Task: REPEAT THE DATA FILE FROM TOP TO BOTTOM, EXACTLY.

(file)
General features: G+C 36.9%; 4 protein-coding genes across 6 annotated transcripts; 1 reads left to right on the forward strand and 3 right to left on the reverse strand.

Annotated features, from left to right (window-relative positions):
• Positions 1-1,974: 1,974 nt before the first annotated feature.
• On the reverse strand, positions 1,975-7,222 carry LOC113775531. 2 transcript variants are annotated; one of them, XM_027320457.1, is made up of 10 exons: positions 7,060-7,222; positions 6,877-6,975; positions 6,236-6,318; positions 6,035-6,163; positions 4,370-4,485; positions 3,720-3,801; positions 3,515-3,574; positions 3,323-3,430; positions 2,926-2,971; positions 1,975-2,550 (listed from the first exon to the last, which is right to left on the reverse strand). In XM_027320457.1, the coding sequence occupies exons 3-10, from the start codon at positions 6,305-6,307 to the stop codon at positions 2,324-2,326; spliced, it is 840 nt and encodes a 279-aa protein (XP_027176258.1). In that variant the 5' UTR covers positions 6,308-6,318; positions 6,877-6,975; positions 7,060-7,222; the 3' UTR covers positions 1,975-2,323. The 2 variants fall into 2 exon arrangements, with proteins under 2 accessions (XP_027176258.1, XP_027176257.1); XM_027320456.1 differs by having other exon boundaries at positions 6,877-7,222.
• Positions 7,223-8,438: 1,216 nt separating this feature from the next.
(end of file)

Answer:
General features: G+C 36.9%; 4 protein-coding genes across 6 annotated transcripts; 1 reads left to right on the forward strand and 3 right to left on the reverse strand.

Annotated features, from left to right (window-relative positions):
• Positions 1-1,974: 1,974 nt before the first annotated feature.
• On the reverse strand, positions 1,975-7,222 carry LOC113775531. 2 transcript variants are annotated; one of them, XM_027320457.1, is made up of 10 exons: positions 7,060-7,222; positions 6,877-6,975; positions 6,236-6,318; positions 6,035-6,163; positions 4,370-4,485; positions 3,720-3,801; positions 3,515-3,574; positions 3,323-3,430; positions 2,926-2,971; positions 1,975-2,550 (listed from the first exon to the last, which is right to left on the reverse strand). In XM_027320457.1, the coding sequence occupies exons 3-10, from the start codon at positions 6,305-6,307 to the stop codon at positions 2,324-2,326; spliced, it is 840 nt and encodes a 279-aa protein (XP_027176258.1). In that variant the 5' UTR covers positions 6,308-6,318; positions 6,877-6,975; positions 7,060-7,222; the 3' UTR covers positions 1,975-2,323. The 2 variants fall into 2 exon arrangements, with proteins under 2 accessions (XP_027176258.1, XP_027176257.1); XM_027320456.1 differs by having other exon boundaries at positions 6,877-7,222.
• Positions 7,223-8,438: 1,216 nt separating this feature from the next.